Cheezy Roadside Tourist Traps — Even in Africa

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Actually, I confess, we drove out of our way to see this little nugget of a roadside attraction. Just north of Queen Elizabeth National Park in Western Uganda, about 70kms from the D.R. Congo border, we crossed back into the northern hemisphere for a few minutes, then hopped back to the south.

There was nowhere to test the thoroughly debunked myth about the counter-clockwise water swirl south of the equator, but minutes after we took the picture we had the pleasure of an African style torrential downpour. 

Kigali on Horseback: Meet Damara

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If she’s not riding she’s not really living. Perhaps her single biggest gripe with this whole Rwanda adventure, Lea has been away from the people and creatures that matter most to her: Mrs. Prince and the dozen or so horses at Prince & Pauper farm in Norwich, and Wendy & Bonnie at Seventh Heaven Farm in White River Junction, where Packy, Rio, Hawk make the world a much better place. (I can’t say I blame her; I don’t ride — heck, I’m allergic to horses — and yet, I miss them all dearly, especially Rio and his big, soft nose).

To be fair, there is riding to be had here in Kigali, albeit significantly slimmer pickings than back in Vermont. A few years ago, some enterprising Belgian families established Fazenda Sengha on top of Mt. Kigali — literally on top of the mountain. A handful of horses, a mud hut stable, and a terrace with the most ridiculously amazing view, like, evah. The drive up there requires patience and four wheel drive, but it’s worth it. 

At first, Lea rode Zorro, a decent enough horse, but somewhat lacking a bit in motivation and discipline. Lea wasn’t real thrilled, but it was certainly better than nothing. Then came the news that a bunch of new horses were arriving from Kenya (all the horses at Fazenda are retired/rejected Kenyan race or polo horses), which sounded promising. Unfortunately, the trip from Kenya left the three horses and two ponies in such miserable shape that they needed a few weeks to recover and get used to their new surroundings.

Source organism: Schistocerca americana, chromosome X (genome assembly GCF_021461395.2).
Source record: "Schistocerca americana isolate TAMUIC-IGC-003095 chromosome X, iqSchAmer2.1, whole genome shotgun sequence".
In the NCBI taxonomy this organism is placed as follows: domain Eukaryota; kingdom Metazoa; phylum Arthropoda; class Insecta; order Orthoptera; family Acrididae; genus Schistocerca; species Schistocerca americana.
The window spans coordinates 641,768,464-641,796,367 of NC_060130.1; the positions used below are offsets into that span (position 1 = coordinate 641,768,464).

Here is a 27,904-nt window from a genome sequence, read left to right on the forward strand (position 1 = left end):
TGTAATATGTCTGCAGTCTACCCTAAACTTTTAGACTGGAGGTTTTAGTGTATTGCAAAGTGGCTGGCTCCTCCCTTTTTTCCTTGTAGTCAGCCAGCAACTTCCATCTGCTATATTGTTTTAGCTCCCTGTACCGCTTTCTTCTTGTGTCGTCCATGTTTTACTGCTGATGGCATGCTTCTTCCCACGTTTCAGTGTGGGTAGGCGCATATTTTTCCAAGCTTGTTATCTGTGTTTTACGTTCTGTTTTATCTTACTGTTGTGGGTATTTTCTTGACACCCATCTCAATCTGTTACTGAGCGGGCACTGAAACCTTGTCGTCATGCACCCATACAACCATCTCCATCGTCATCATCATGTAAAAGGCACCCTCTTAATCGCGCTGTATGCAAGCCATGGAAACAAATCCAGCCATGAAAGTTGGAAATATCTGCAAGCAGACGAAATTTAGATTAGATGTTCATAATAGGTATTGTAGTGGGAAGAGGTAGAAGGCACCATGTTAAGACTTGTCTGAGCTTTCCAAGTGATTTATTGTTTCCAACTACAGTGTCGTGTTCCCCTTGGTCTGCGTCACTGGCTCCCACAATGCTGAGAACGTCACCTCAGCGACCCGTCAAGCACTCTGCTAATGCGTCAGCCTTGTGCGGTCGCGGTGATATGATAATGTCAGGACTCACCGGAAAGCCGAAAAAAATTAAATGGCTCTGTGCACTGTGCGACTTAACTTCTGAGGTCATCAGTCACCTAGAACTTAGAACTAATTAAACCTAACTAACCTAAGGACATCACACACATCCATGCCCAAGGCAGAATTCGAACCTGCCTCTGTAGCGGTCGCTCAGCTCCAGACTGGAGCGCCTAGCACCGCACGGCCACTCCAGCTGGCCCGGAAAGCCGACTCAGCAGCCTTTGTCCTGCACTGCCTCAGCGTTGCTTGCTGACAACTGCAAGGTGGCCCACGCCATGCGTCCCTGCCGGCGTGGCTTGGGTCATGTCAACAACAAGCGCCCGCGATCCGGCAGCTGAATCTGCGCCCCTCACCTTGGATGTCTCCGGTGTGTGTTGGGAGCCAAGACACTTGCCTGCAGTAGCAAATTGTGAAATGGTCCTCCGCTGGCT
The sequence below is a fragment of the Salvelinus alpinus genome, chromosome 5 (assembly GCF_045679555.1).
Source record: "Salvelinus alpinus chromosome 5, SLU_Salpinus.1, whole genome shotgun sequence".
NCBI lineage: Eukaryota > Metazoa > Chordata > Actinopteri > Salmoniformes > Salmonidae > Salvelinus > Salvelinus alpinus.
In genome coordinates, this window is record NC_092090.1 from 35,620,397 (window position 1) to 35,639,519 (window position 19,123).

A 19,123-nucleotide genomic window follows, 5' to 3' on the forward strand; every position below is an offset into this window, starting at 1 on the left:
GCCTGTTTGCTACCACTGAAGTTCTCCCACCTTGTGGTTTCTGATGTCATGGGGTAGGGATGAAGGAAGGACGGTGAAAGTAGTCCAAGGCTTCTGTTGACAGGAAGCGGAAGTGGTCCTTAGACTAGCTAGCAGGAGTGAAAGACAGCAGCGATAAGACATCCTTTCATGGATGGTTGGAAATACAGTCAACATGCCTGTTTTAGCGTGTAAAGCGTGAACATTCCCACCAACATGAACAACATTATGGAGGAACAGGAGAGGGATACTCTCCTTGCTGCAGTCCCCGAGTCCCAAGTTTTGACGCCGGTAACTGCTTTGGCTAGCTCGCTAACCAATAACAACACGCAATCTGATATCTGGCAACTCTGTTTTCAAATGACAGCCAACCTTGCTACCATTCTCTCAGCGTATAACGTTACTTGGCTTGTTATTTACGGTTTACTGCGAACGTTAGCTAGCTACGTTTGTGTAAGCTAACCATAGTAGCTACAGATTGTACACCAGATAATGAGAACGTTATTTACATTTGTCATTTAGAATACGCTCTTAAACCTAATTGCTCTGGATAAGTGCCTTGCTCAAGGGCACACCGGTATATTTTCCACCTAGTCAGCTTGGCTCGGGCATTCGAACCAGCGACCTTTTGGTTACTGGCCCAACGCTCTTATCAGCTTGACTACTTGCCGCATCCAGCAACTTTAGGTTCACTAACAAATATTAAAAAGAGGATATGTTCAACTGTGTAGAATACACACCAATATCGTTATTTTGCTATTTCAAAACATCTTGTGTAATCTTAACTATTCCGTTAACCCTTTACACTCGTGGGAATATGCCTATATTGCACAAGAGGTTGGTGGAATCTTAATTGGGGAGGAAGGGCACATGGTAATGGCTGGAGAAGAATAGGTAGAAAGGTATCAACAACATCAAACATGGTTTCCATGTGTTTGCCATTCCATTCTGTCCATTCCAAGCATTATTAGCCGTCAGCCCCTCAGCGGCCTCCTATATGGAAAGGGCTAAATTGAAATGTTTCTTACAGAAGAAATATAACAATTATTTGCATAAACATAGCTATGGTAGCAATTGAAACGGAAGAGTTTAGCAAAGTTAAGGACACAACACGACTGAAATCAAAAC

But a few weeks ago, Lea finally got dibs on the new goods. And Damara here turned out to be a good match. She’s a feisty and strong-willed mare, eager to go all out and tough to control, but Lea has taken on the challenge and apparently dealt with it well enough that Ally, the excellent American trainer at Fazenda, is letting the two of them work on their relationship. 

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International School of Kigali 1, Ecole Francais 0

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Club Circle Sportif, a run-down francophone country-club-in-the-city with a decent grassy field and one of the few remaining relics of a long gone colonial era, played host to a not-so-epic game between two thoroughly mismatched teams of middle and high schoolers (yep, that’s a bad sign right there – on the one hand, you had skinny little sixth graders a few years shy of hitting puberty, on the other hand, you had 200 pound seniors who apparently had been shaving for over a decade).

IMG 8550At least a dozen spectators (including an exuberant trio of ISK cheerleaders) had made the trip across town to show their support for the ISK team.

In spite of being the distinct underdogs (up against a team with matching shorts and jerseys – whoa!), the ISK players impressed, and their efforts resulted in a well-deserved goal halfway through the first half. The team even survived a penalty shot right before the halftime whistle.

It was looking like an entirely wonderful Wednesday’s outing right until the last few minutes, when one of the biggest Ecole Francais players decided to vent his apparent frustration over the impending loss by steam rolling an ISK player, fracturing his clavicle.

Not nice.